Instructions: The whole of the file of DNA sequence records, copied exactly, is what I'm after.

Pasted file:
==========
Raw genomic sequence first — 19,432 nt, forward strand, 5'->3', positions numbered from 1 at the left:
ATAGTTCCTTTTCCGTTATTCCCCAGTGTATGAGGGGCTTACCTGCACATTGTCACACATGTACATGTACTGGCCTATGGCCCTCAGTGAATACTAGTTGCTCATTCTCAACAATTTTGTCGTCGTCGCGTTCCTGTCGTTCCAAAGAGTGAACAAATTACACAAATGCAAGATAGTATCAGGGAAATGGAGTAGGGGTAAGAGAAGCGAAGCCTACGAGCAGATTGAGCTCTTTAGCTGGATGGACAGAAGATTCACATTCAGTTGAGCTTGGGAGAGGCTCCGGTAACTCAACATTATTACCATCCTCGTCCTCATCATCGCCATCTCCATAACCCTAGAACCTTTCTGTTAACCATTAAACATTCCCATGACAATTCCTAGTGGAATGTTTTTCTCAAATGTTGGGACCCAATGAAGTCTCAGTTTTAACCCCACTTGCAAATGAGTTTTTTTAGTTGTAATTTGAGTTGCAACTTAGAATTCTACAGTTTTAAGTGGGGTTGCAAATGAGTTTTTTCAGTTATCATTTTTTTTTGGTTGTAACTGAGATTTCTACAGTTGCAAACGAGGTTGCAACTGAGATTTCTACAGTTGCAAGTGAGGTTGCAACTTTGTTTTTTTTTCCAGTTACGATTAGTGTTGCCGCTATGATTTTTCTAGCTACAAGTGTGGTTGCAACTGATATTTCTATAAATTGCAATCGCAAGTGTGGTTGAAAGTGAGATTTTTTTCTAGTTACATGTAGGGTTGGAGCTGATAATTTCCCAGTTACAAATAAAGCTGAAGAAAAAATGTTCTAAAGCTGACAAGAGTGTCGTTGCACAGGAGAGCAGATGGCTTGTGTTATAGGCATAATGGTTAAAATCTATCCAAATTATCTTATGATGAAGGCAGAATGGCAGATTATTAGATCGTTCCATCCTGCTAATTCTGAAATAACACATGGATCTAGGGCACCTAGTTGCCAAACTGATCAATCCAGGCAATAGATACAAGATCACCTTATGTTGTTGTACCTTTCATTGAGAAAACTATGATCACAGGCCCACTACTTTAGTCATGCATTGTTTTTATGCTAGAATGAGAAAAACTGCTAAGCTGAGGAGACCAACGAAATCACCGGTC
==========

Raw genomic sequence first — 19,432 nt, forward strand, 5'->3', positions numbered from 1 at the left:
ATAGTTCCTTTTCCGTTATTCCCCAGTGTATGAGGGGCTTACCTGCACATTGTCACACATGTACATGTACTGGCCTATGGCCCTCAGTGAATACTAGTTGCTCATTCTCAACAATTTTGTCGTCGTCGCGTTCCTGTCGTTCCAAAGAGTGAACAAATTACACAAATGCAAGATAGTATCAGGGAAATGGAGTAGGGGTAAGAGAAGCGAAGCCTACGAGCAGATTGAGCTCTTTAGCTGGATGGACAGAAGATTCACATTCAGTTGAGCTTGGGAGAGGCTCCGGTAACTCAACATTATTACCATCCTCGTCCTCATCATCGCCATCTCCATAACCCTAGAACCTTTCTGTTAACCATTAAACATTCCCATGACAATTCCTAGTGGAATGTTTTTCTCAAATGTTGGGACCCAATGAAGTCTCAGTTTTAACCCCACTTGCAAATGAGTTTTTTTAGTTGTAATTTGAGTTGCAACTTAGAATTCTACAGTTTTAAGTGGGGTTGCAAATGAGTTTTTTCAGTTATCATTTTTTTTTGGTTGTAACTGAGATTTCTACAGTTGCAAACGAGGTTGCAACTGAGATTTCTACAGTTGCAAGTGAGGTTGCAACTTTGTTTTTTTTTCCAGTTACGATTAGTGTTGCCGCTATGATTTTTCTAGCTACAAGTGTGGTTGCAACTGATATTTCTATAAATTGCAATCGCAAGTGTGGTTGAAAGTGAGATTTTTTTCTAGTTACATGTAGGGTTGGAGCTGATAATTTCCCAGTTACAAATAAAGCTGAAGAAAAAATGTTCTAAAGCTGACAAGAGTGTCGTTGCACAGGAGAGCAGATGGCTTGTGTTATAGGCATAATGGTTAAAATCTATCCAAATTATCTTATGATGAAGGCAGAATGGCAGATTATTAGATCGTTCCATCCTGCTAATTCTGAAATAACACATGGATCTAGGGCACCTAGTTGCCAAACTGATCAATCCAGGCAATAGATACAAGATCACCTTATGTTGTTGTACCTTTCATTGAGAAAACTATGATCACAGGCCCACTACTTTAGTCATGCATTGTTTTTATGCTAGAATGAGAAAAACTGCTAAGCTGAGGAGACCAACGAAATCACCGGTC